The 10 Tragic Closures Of Once-Iconic Theme Parks
Ten abandoned theme parks throughout the world can still be visited today including the world's first theme park in France.
Since theme parks are known as some of the happiest places on earth, abandoned theme parks might just be among the saddest. Amusement parks are abandoned for a variety of reasons: falling out of popularity, financial failure, or natural disasters, but these spooky locales are still intriguing places to visit. International travel writer Joe Yogerst shared with CNN 10 iconic abandoned theme parks that have left an indelible impression on humanity’s collective memory around the world.
Berliner Spreepark was created by East Germany’s Communist authorities and entertained the German proletariat from 1969 to 2001. Named for its location near the River Spree, it is now a public park with walking paths winding around its iconic Ferris wheel and other archaic amusement park rides. Visitors can also view the deserted theme park on guided canoe trips.
Camelot Theme Park in England’s Lancashire countryside was the place to go to experience a creative take on the tales of King Arthur. It featured Merlin’s magic show, knights jousting on horseback, and roller coasters with fabulous medieval names like Dragon Flyer and Knightmare. The park still stands but offers a different kind of nightmare, having been reborn as Scare City, a walk-through horror attraction.
Cypress Gardens was a classic, old-Florida theme park that featured acrobatic water ski shows and other kitschy attractions. It closed in 2009 but was absorbed into the new LEGOLAND Florida theme park. Visitors can still see its centerpiece giant banyan tree and watch a pirate-themed water stunt show where the famous water ski performances used to occur.
Hồ Thủy Tiên in Hue, Vietnam, had a short life from 2004 to 2011. It was only open intermittently but it still draws tourists as an unofficial attraction. Its giant, decaying, concrete dragon is the heart of its ruins, which all look far older than anything built in the 21st century.
There’s not much left to see of Jardin de Tivoli in Paris, which closed in 1842. One of the world’s original theme parks, the area has been reduced to a small lawn with a playground, benches, and a statue of French composer and conductor Hector Berlioz. During its heyday, it featured a roller coaster, a Ferris wheel, labyrinths, acrobats, and pantomime artists.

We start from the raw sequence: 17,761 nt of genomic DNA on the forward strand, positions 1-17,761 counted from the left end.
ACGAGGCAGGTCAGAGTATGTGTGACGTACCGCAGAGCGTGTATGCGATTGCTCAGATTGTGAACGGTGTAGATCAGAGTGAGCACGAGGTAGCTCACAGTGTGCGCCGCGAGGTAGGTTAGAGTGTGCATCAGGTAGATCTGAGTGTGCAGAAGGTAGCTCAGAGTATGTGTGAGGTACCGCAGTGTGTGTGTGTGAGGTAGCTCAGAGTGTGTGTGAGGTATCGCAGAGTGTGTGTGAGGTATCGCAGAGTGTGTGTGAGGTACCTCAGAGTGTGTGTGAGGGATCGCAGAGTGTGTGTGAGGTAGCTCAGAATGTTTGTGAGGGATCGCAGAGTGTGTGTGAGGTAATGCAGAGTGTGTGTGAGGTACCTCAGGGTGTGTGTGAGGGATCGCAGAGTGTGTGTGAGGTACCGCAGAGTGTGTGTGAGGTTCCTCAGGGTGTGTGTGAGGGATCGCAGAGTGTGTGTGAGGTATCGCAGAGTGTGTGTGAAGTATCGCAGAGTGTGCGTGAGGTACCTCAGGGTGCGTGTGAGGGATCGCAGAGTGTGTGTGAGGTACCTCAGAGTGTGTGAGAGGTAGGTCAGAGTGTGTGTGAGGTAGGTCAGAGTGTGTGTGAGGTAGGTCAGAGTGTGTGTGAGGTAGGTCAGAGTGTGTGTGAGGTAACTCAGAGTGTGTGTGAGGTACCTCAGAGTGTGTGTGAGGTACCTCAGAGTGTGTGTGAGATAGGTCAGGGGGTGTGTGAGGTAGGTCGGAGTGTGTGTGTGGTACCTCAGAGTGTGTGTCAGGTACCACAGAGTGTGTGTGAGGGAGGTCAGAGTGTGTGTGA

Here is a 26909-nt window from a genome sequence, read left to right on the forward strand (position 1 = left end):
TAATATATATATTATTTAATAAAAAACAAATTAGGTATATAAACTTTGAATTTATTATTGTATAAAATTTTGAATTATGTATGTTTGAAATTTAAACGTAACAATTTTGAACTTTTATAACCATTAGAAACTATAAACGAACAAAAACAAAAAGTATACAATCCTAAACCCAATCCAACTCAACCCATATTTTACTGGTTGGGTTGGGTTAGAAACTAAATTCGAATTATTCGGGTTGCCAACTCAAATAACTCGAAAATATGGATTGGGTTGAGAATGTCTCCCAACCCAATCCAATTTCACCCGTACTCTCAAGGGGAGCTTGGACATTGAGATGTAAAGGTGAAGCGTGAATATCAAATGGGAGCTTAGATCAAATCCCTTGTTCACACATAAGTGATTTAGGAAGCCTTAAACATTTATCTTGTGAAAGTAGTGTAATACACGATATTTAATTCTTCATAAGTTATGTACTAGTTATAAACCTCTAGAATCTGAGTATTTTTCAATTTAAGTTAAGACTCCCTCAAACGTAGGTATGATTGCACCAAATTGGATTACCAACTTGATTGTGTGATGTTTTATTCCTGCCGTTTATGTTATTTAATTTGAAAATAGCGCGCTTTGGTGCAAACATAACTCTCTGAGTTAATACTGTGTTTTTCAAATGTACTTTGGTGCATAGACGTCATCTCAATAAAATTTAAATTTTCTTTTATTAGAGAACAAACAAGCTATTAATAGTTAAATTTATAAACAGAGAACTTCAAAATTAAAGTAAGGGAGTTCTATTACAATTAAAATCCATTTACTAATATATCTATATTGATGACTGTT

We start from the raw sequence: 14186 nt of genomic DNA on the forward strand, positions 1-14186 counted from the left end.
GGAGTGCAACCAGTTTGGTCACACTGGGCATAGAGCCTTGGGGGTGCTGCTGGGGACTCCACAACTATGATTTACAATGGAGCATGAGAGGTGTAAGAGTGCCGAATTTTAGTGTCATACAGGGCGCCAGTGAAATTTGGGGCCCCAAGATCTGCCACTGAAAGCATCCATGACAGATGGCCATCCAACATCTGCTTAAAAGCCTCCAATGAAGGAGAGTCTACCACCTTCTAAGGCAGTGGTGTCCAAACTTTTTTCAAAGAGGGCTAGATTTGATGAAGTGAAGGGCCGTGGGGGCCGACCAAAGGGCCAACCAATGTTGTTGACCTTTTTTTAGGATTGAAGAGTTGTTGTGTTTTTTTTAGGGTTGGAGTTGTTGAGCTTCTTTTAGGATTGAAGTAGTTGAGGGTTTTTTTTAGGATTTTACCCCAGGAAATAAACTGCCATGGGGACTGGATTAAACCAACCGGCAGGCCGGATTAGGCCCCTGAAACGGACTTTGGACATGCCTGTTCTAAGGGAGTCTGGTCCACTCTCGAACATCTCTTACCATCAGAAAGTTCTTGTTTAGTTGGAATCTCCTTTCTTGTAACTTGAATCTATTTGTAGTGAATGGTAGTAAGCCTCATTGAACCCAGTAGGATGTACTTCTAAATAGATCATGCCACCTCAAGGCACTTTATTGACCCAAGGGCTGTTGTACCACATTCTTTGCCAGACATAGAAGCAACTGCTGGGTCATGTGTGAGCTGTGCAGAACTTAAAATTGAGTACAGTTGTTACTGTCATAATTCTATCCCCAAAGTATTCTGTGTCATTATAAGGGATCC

Mimaland, which means Miniature Land, was the first theme park in Southeast Asia. Located in Kuala Lumpur, the Malaysian amusement park was closed after a mudslide and is now engulfed in the jungle overgrowth. When the park was in operation between 1975 and 1994, it offered visitors a huge pool with waterslides, bumper cars, and a prehistoric animal kingdom filled with life-size dinosaurs.
Nara Dreamland opened in Japan in 1961 as a knockoff of California’s Disneyland, with attractions that would merit copyright violation charges today. Its versions of Sleeping Beauty’s Castle, Tomorrowland, and Jungle Adventure Cruise did well until Tokyo Disneyland opened in 1983. Nara Dreamland closed in 2006 and was mostly demolished about a decade later, leaving behind a restaurant and two sports stadiums that you can still visit today.
Pripyat Amusement Park was virtually unheard of outside Ukraine before the 1986 Chernobyl nuclear plant meltdown. Just three miles from the disaster, the newly constructed park never even had a chance to open. Today, its rickety Ferris wheel and other rides stand as memorials to history’s worst nuclear disaster.
Six Flags New Orleans was only open for five years before Hurricane Katrina wiped it out in 2005. Like other Six Flags parks, it was divided into six themes with attractions dedicated to DC Comics and Looney Tunes. Visitors wishing to see the decaying remains of the Zydeco Scream roller coaster or Ozark Splash log flume should travel soon, as the city of New Orleans just announced plans last month to revamp the site into a sports complex and family entertainment center.
Yongma Land in Seoul, South Korea is one of the few abandoned theme parks where visitors must still pay an admission fee (10,000 won, or around $7.50). It was an active theme park between 1980 and 2011. Now, it draws visitors and filmmakers who want to use its decaying merry-go-round and other attractions as photography backdrops.